What would happen if I replicated the sampling techniques actually used in the study (to the extent that I understand the article)?
I couldn’t precisely replicate the sampling. My working dataset had already been stripped of several thousand “journals” and quite a few “publishers,” and I took Beall’s lists a few months before Shen/Björk did. (In the end, the number of journals and “journals” in their study was less than 20% larger than in my earlier analysis, although there’s no way of knowing how many of those journals and “jour*nals” actually published anything. In any case, if the Shen/Björk numbers had been 20% or 25% larger than mine, I would have said “sounds reasonable” and let it go at that.)
For each tier in the Shen/Björk article, I took two samples, both using random techniques, and for all but Tier 4, I used two projection techniques—one based on the number of active true gold OA journals in the tier, one based on all journals in the tier. (For Tier 4, singleton journals, there’s not enough difference between the two to matter much.) In each tier, I used a sample size and technique that followed the description in the Shen/Björk article.
The results were interesting. Extreme differences between the lowest sample and the highest sample include 2014 article counts for Tier 2 (publishers with 10 to 99 journals), the largest group of journals and articles, where the high sample was 97,856 and the low—actually, in this case, the actual counted figure—was 46,770: that’s a 2.09 to 1 range. There’s also maximum revenue, where the high sample for Tier 2 was $30,327,882 while the low sample (once again the counted figure) was $9,574,648: a 3.17 to 1 range—in other words, a range wide enough to explain the difference between my figures and the Shen/Björk figures purely on the basis of sample deviation. (It could be worse: the 2013 projected revenue figures for Tier 2 range from a high of $41,630,771 to a low of $8,644,820, a range of 4.82 to 1! In this case, the actual sum was just a bit higher than the low sample, at $8,797,861.)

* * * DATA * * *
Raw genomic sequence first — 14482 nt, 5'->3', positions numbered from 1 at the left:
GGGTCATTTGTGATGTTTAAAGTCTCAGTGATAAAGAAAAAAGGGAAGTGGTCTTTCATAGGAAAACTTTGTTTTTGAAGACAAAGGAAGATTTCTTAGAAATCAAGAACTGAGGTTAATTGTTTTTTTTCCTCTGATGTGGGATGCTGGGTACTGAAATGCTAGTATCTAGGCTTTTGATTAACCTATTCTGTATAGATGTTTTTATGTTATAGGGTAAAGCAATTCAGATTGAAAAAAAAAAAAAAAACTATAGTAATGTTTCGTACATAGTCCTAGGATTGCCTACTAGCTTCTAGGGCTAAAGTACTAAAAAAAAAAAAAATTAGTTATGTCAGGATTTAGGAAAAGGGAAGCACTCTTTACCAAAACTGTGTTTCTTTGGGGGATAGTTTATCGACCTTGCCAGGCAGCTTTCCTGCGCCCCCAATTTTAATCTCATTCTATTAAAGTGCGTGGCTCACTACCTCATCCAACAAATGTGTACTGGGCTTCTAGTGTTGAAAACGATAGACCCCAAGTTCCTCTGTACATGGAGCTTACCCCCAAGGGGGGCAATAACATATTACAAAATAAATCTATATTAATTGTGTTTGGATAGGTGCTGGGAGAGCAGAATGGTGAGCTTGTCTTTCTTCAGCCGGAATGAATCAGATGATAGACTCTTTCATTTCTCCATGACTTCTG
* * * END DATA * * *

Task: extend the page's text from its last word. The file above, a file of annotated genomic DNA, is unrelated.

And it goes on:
Once you add the tiers together, the extremes narrow somewhat. Table 7 shows the low, actual, and high total article projections, noting that the 2013, 2012, and 2011 low and high might not be the actual extremes (I took the lowest and highest 2014 figures for each tier, using the other figures from that sample.) It’s still a broad range for each year, but not quite as broad. (The actual numbers are higher than in earlier tables largely because journals in DOAJ had not been excluded at the time this dataset was captured.)
Table 7. Article projections by year, stratified sample
The range for 2014 is 1.54 to 1: broad, but narrower than in the first two attempts. On the other hand, the range for maximum revenues is larger than in the first two attempts: 2.18 to 1 for 2014 and a very broad 2.46 to 1 for 2013, as in Table 8.
Table 8. Maximum revenue projections, stratified sample
Note that the high figures here are pretty close to those offered by Shen/Björk, whereas the high mark for projected article count is still less than half that suggested by Shen/Björk. (Note also that in Table 7, the actual counts for 2013 and 2012 are actually lower than the lowest combined samples!)
For the graphically inclined, Figure 4 shows the low, actual and high projections for the third sample. This graph is not comparable to the earlier ones, since the horizontal axis is years rather than samples.
Figure 4. Estimated article counts by year, stratified